Guest Column: Cllr Ben Bellamy

Last Saturday was a special day for the people of Belper, and indeed the whole of the Derwent Valley. But as we celebrated the 15th anniversary of the Derwent Valley World Heritage Site, a tangible cloud hung over the very well attended celebration at Strutts.

Whilst the building was filled with stalls and groups who all contribute to keeping our heritage alive, hundreds of people enthusing together and appreciating what makes our town and setting special, again we are fighting very real threats to our UNESCO World Heritage Status.

The inclusion of Bullsmoor and Belper Lane again in the draft local plan is foolhardy in the extreme. With our factories closing, and brownfield sites abundant, then clearly the sites identified by the ‘Belper Neighbourhood plan’ after an independent housing needs assessment, would be far more suitable, and should be adopted instead. A petition is circulating the town for the Borough to do just that and, if you agree, it can be signed electronically here http://bit.ly/2mDnkGA. Should these sites not be removed from the plan then I will attempt to use an amendment to do so.

The arguments from Belper Conservative councillors that the sites must be included so that we can later rule them out show an apparently worrying lack of understanding of the danger that we are now in of losing our world heritage status, a status that we should be embracing as we turn from a manufacturing town to a tourist town. Inclusion in the draft plan will give succour to the developers who currently have applications to turn cheap agricultural land into expensive building land, at the cost of potentially losing the world heritage status. It’s also worth remembering that these are the same developers whose Director is Robert M Kirkland – Director and company secretary of Bullsmoor Developments Limited, Director of Bowmer and Kirkland who own Peveril Homes – who have an application for 150 houses on Bullsmoor, has donated £5000 to Amber Valley Conservative Association and £5000 to Mid Derbyshire Conservative Association.

Now donating to political parties is perfectly legal, so long as it is declared and on public record with the electoral commission, as these donations described above are, along with the other £53641 that Mr Kirkland has donated to the Conservative party. Some may argue that if election expenses are paid from these local parties, then a perceived conflict of interest could be said to exist. Others would say that there is nothing to see, and it is perfectly reasonable for wealthy individuals to make such donations without want of gain. I would argue that it would be sensible for any such donation to local parties to be declared where the developer may gain from decisions made by councillors who are members of those associations or local parties, in the interest of transparency. Electors will make up their own minds.

Cllr Ben Bellamy,

Labour, Belper North

Cllr Ben Bellamy

Ben Bellamy is a Labour Borough Councillor and Belper Town Councillor. He is Deputy Leader of Amber Valley Borough Council and has responsibility for the local plan.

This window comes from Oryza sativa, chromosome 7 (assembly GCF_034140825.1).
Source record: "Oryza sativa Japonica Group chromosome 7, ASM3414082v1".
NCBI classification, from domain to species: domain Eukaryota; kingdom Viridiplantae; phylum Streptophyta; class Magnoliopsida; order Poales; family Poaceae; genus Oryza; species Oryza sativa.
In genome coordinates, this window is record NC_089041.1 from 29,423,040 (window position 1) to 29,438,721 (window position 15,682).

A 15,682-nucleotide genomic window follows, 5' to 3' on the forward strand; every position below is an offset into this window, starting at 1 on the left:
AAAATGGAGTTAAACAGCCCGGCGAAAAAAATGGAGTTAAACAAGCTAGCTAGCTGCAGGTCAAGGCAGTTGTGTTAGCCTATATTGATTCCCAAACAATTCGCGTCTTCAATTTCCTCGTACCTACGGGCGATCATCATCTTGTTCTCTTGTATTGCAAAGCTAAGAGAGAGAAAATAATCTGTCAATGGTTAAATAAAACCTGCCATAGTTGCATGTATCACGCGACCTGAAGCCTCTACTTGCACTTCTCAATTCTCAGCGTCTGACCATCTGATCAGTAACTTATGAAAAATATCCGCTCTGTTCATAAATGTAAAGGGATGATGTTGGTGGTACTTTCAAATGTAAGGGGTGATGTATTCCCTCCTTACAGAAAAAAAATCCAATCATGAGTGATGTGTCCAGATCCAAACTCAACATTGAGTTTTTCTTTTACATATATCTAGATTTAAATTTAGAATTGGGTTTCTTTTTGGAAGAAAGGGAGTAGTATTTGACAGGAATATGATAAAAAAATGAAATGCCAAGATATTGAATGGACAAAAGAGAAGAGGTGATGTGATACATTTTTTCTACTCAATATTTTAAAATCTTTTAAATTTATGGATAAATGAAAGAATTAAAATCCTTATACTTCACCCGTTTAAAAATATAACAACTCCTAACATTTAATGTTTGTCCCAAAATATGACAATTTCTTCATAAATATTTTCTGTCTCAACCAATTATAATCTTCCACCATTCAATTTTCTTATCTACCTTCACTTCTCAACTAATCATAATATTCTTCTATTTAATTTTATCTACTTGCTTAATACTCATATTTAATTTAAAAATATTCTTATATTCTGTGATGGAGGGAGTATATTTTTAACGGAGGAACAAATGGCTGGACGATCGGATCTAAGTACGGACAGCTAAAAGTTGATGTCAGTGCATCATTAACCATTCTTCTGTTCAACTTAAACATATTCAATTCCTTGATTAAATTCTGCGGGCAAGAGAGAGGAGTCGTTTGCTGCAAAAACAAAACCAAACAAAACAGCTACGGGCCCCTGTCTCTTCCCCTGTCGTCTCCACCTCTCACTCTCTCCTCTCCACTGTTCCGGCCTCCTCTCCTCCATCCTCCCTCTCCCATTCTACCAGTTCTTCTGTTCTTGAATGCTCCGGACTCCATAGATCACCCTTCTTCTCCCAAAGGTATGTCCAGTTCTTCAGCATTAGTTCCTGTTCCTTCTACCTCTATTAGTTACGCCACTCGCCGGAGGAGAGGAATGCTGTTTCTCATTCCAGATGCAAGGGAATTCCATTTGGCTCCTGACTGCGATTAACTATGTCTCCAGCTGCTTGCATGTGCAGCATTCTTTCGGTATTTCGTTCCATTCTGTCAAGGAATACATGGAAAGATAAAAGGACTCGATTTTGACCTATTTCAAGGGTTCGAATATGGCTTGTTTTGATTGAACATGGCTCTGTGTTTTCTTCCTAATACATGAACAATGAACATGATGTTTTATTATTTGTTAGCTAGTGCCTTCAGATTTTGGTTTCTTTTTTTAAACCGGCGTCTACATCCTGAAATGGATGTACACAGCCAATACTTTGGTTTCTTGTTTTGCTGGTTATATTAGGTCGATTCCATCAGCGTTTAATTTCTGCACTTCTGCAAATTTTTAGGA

3 thoughts on “Guest Column: Cllr Ben Bellamy

  • 18th March 2017 at 7:09 pm
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    I can bring to mind an incident at East Staffordshire Borough CouncilIn 1989/1990 where the leader of the Conservative Party was pushed out of office rather ignominiously as he had persuaded/cajoled his colleagues on the planning committee to overrule planning officer recommendations and approve development plans which were highly beneficial to his close friends who were developing the sites.
    He was caught and punished – I wonder how many others get away with it!!

    Reply
  • 19th March 2017 at 7:11 am
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    Since when has it been an ambition to become a “tourist town”, Belper can’t even get it’s act together to replace the River Gardens cafe. Belper is now largely a commuter town, that happens to be pretty in the centre but the outer residential areas are just the same as everywhere else.

    Bullsmoor is behind a factory (that is expanding as part of the development) and Belper Lane End is well out the way. 95% of Belper residents won’t even see these developments, so I can’t see how they could bother “tourists”.

    Reply
    • 22nd March 2017 at 7:28 am
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      James, you will have noticed two more major employers, Courtaulds and Abru, have recently closed. If we are to be more than a commuter town, these jobs need replacing. Our Unesco world heritage status gives us an opportunity to do this with jobs in the tourism industry, and the boost to the local economy that tourism brings. World heritage status has provided the area with 1.2 million in grants in the last few days.

      The import of these sites is that if we damage the world heritage site then we may lose that status, and the economic benefits that it brings.

      You are quite correct about the tea rooms – another vital project being worked on by a local group, but sadly underfunded by our councils with another c£200k required. Had the conservatives not wasted £1.6million on the field lane ‘leisure center that never was’ then we could have already had it up and running for a few years, and had the economic benefits that it would bring in regenerating the river gardens.

      Reply

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